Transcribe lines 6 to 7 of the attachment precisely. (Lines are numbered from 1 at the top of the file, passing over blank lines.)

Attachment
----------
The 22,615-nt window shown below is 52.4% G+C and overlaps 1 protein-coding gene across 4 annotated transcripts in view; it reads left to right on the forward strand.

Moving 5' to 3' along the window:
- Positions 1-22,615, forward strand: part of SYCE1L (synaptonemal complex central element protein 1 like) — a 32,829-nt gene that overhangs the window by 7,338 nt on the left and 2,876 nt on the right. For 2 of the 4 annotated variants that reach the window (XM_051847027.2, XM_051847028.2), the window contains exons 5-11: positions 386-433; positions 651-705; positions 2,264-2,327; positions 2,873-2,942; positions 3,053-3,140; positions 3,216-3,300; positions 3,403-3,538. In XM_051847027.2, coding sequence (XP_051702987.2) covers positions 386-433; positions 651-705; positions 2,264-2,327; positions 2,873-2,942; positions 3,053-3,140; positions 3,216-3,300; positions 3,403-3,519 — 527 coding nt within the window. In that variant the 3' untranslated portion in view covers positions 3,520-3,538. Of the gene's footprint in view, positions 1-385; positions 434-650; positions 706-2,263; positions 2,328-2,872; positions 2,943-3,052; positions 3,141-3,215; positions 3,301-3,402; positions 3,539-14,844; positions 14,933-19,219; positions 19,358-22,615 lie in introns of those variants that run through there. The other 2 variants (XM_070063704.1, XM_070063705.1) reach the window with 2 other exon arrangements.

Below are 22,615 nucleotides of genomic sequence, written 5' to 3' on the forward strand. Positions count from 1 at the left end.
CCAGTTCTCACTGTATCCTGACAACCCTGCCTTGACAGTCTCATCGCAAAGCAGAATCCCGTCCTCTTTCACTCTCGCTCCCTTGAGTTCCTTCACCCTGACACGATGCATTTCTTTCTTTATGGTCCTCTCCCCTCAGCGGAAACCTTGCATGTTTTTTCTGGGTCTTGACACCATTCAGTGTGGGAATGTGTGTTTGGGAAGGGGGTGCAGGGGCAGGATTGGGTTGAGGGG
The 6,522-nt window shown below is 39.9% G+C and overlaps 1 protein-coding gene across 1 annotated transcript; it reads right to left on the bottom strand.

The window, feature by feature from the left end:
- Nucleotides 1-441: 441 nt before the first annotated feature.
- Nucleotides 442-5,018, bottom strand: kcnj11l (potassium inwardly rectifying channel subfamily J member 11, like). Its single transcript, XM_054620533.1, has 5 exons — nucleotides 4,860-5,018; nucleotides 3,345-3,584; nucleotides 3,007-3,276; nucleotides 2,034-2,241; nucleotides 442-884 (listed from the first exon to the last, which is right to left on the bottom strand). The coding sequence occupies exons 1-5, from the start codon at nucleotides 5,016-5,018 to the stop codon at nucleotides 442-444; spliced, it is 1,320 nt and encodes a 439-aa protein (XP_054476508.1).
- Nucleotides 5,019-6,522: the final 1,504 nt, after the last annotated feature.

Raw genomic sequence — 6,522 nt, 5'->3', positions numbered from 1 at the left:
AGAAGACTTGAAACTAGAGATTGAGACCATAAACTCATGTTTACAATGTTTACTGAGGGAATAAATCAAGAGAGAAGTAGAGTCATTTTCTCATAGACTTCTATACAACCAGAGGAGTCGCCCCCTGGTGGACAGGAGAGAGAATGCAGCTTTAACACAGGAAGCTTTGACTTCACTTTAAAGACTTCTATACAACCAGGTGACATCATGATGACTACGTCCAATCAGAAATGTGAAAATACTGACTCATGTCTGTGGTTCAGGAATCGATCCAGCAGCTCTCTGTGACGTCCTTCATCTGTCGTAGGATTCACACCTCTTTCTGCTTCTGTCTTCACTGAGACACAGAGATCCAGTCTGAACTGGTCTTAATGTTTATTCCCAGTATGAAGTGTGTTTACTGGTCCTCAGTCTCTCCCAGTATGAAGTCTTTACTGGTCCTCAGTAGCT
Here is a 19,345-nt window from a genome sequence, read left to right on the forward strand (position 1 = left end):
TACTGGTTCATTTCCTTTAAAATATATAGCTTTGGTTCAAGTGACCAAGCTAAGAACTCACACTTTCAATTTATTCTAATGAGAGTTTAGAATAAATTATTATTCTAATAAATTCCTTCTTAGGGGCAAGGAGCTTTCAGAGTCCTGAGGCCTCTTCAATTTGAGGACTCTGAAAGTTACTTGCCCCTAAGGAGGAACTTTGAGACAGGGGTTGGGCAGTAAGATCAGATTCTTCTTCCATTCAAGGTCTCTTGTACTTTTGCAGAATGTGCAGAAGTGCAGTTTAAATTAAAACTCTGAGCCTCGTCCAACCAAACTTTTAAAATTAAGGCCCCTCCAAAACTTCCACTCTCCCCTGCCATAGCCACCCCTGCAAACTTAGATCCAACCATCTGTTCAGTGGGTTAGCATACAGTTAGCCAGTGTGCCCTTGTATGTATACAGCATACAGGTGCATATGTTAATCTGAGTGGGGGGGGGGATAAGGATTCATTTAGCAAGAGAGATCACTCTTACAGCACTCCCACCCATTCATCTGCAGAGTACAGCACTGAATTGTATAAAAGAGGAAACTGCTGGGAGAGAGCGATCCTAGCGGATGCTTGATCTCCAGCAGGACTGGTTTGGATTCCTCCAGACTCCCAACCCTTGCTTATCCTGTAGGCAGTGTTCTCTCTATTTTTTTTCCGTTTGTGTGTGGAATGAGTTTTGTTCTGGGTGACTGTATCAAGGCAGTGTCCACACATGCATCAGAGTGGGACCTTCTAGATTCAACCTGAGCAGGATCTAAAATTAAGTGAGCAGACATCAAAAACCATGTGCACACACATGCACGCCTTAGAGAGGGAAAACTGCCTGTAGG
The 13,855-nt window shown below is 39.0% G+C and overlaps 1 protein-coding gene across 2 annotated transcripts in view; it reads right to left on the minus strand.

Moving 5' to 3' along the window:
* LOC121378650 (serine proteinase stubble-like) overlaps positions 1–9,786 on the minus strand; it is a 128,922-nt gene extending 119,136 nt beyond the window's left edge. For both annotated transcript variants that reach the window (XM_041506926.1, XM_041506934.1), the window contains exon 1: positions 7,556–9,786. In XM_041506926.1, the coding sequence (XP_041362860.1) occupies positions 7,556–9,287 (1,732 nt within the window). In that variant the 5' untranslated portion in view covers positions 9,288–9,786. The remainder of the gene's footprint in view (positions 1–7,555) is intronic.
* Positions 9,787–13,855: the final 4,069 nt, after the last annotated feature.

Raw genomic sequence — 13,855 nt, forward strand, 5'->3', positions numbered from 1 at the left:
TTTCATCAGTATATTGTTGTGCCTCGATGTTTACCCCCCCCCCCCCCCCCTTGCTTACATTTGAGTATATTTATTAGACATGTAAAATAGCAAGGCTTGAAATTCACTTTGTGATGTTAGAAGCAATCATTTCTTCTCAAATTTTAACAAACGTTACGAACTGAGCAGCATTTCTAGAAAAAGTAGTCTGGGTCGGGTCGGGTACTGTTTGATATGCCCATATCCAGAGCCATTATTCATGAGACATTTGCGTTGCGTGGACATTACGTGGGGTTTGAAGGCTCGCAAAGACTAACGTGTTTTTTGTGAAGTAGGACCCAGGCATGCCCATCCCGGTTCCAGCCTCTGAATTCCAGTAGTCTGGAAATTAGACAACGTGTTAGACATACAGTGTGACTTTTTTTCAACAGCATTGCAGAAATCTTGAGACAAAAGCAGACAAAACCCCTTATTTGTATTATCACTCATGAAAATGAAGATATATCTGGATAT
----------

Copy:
The 6,522-nt window shown below is 39.9% G+C and overlaps 1 protein-coding gene across 1 annotated transcript; it reads right to left on the bottom strand.

The window, feature by feature from the left end: